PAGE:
by Steven Ertelt
November 22, 2006
London, England (LifeNews.com) — First it was the nation’s leading doctor’s group telling a bioethics council that severely disabled newborns ought to be killed via euthanasia. Now a leading government official says that physicians who refuse to take part in withdrawing food and treatment from incapacitated patients may face criminal charges.
Lord Falconer, the Lord Chancellor of England, has warned doctors in a recent statement that they may receive prison sentences if they refuse to euthanize patients.
He said physicians who don’t "allow patients to die" by killing them by denying them food and water, as was the case with Terri Schiavo, could be charged.
The warning comes as the Labour government unveiled new guidelines for doctors that will go into effect next spring.
The guidelines require doctors to respect a patient’s advanced directive or living will even it if includes a request to withdraw lifesaving medical treatment, according to a Christian Today report.
“If you are satisfied that an advance decision exists which is valid and applicable, then not to abide by it could lead to a legal claim for damages or a criminal prosecution for assault," the guidelines say.
Dr. Peter Saunders, head of the Christian Medical Fellowship, says he’s concerned about patients who will make advanced decisions to have food and fluids taken away without knowing the facts.
"We are concerned that patients will make unwise and hasty advance refusals of food and fluids without being properly informed about the diagnosis," he told Christian Today. "It is too easy for patients to be driven by fears of meddlesome treatment and ‘being kept alive,’ into making advance refusals that later might be used against them.”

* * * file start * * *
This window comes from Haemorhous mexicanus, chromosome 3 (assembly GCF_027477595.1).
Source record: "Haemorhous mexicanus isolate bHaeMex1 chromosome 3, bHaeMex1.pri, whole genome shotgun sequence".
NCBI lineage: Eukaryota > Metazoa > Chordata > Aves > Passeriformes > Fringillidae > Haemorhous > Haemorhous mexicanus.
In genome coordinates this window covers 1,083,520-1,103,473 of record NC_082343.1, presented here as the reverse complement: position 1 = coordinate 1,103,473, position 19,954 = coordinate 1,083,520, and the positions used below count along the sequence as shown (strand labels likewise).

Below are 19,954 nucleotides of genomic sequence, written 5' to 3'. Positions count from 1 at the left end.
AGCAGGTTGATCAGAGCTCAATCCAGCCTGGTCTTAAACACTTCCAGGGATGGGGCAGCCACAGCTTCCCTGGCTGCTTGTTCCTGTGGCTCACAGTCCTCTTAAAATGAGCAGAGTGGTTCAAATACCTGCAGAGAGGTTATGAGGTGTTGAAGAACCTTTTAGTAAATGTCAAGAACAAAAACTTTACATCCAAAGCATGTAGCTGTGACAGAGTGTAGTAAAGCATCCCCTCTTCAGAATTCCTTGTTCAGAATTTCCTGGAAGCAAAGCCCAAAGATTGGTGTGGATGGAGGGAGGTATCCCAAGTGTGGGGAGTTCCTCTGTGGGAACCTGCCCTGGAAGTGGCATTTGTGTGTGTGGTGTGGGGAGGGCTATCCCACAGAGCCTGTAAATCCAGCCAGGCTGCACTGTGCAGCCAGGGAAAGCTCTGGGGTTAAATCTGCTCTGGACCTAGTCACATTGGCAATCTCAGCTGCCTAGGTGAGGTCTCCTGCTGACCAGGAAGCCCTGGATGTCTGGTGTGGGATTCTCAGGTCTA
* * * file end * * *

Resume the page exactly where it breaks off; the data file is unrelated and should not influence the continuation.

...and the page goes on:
The new guidelines are more concerning in light of the case of Leslie Burke.
Burke, a patient with a degenerative brain condition, fears doctors may one day refuse to provide him wanted food and water when his condition deteriorates to the point that has to receive nourishment through a feeding tube.
He lost his legal battle at a European court to prevent a possible euthanasia death.
He said he worries that British General Medical Council guidelines giving doctors the ultimate say over a patient’s life were an infringement on patients rights and his right to live.
Burke won a case at the British High Court in May 2005 but the GMC appealed the ruling and won on appeal. Burke then took the case to the European Court of Human Rights.
The European court sided with the GMC saying there was no real threat that Burke would be denied food and water when his condition deteriorates. There is no "real and imminent" threat, they wrote.
"I only hope that if I am lucky enough to be in hospital, that the doctors treating me will not believe at some stage that it will be in my best interests for ANH [artificial nutrition and hydration] to be withdrawn, even when death is imminent, effectively letting me die of starvation and thirst when I am no longer able to communicate my wishes," Burke said in response.
Wesley J. Smith, a U.S. attorney who closely monitors end of life issues, says, "Burke’ fears are, quite rationally, based on current international legal and bioethical trends."
"Indeed, current British Medical Association ethical guidelines permit doctors to stop tube-supplied nutrition and hydration if they believe the patient’s quality of life is poor, leading to eventual death," Smith explained.
"In such cases, patients’ or relatives’ views on the matter must succumb to the medical and bioethical consensus," he said.
Related web sites:
Suing for the Right to Live: Futile Care Theory Comes to America – https://www.lifenews.com/bio244.html